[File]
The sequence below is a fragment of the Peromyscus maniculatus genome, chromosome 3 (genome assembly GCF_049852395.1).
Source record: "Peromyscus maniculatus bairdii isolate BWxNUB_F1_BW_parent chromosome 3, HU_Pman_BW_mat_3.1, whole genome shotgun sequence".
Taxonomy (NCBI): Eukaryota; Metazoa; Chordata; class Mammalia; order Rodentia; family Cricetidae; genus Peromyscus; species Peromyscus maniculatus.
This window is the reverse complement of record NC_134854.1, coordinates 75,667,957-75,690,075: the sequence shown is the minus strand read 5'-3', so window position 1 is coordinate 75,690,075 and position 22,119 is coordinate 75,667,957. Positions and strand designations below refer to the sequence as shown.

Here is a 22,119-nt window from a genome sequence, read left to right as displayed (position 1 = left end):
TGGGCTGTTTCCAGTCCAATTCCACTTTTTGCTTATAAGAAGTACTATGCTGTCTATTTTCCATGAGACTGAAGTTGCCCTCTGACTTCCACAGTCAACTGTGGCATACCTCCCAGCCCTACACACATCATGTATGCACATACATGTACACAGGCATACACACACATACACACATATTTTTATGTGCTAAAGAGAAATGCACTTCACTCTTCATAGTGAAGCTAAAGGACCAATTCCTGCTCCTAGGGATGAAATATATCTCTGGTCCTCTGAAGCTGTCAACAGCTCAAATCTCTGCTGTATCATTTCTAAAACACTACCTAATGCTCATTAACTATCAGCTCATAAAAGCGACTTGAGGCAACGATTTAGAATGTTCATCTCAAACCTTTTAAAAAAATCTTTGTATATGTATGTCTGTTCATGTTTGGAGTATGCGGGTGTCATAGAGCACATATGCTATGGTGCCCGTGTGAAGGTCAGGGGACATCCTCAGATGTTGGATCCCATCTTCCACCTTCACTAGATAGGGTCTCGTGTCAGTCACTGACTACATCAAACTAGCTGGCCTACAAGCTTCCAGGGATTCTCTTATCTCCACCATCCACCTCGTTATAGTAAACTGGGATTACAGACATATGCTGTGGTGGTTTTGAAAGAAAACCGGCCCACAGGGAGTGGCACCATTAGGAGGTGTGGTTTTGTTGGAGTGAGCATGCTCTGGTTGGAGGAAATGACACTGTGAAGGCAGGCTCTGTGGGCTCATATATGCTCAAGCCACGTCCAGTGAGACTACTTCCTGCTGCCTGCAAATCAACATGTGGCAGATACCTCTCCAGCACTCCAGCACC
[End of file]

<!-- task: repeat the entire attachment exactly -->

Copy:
The sequence below is a fragment of the Peromyscus maniculatus genome, chromosome 3 (genome assembly GCF_049852395.1).
Source record: "Peromyscus maniculatus bairdii isolate BWxNUB_F1_BW_parent chromosome 3, HU_Pman_BW_mat_3.1, whole genome shotgun sequence".
Taxonomy (NCBI): Eukaryota; Metazoa; Chordata; class Mammalia; order Rodentia; family Cricetidae; genus Peromyscus; species Peromyscus maniculatus.
This window is the reverse complement of record NC_134854.1, coordinates 75,667,957-75,690,075: the sequence shown is the minus strand read 5'-3', so window position 1 is coordinate 75,690,075 and position 22,119 is coordinate 75,667,957. Positions and strand designations below refer to the sequence as shown.

Here is a 22,119-nt window from a genome sequence, read left to right as displayed (position 1 = left end):
TGGGCTGTTTCCAGTCCAATTCCACTTTTTGCTTATAAGAAGTACTATGCTGTCTATTTTCCATGAGACTGAAGTTGCCCTCTGACTTCCACAGTCAACTGTGGCATACCTCCCAGCCCTACACACATCATGTATGCACATACATGTACACAGGCATACACACACATACACACATATTTTTATGTGCTAAAGAGAAATGCACTTCACTCTTCATAGTGAAGCTAAAGGACCAATTCCTGCTCCTAGGGATGAAATATATCTCTGGTCCTCTGAAGCTGTCAACAGCTCAAATCTCTGCTGTATCATTTCTAAAACACTACCTAATGCTCATTAACTATCAGCTCATAAAAGCGACTTGAGGCAACGATTTAGAATGTTCATCTCAAACCTTTTAAAAAAATCTTTGTATATGTATGTCTGTTCATGTTTGGAGTATGCGGGTGTCATAGAGCACATATGCTATGGTGCCCGTGTGAAGGTCAGGGGACATCCTCAGATGTTGGATCCCATCTTCCACCTTCACTAGATAGGGTCTCGTGTCAGTCACTGACTACATCAAACTAGCTGGCCTACAAGCTTCCAGGGATTCTCTTATCTCCACCATCCACCTCGTTATAGTAAACTGGGATTACAGACATATGCTGTGGTGGTTTTGAAAGAAAACCGGCCCACAGGGAGTGGCACCATTAGGAGGTGTGGTTTTGTTGGAGTGAGCATGCTCTGGTTGGAGGAAATGACACTGTGAAGGCAGGCTCTGTGGGCTCATATATGCTCAAGCCACGTCCAGTGAGACTACTTCCTGCTGCCTGCAAATCAACATGTGGCAGATACCTCTCCAGCACTCCAGCACC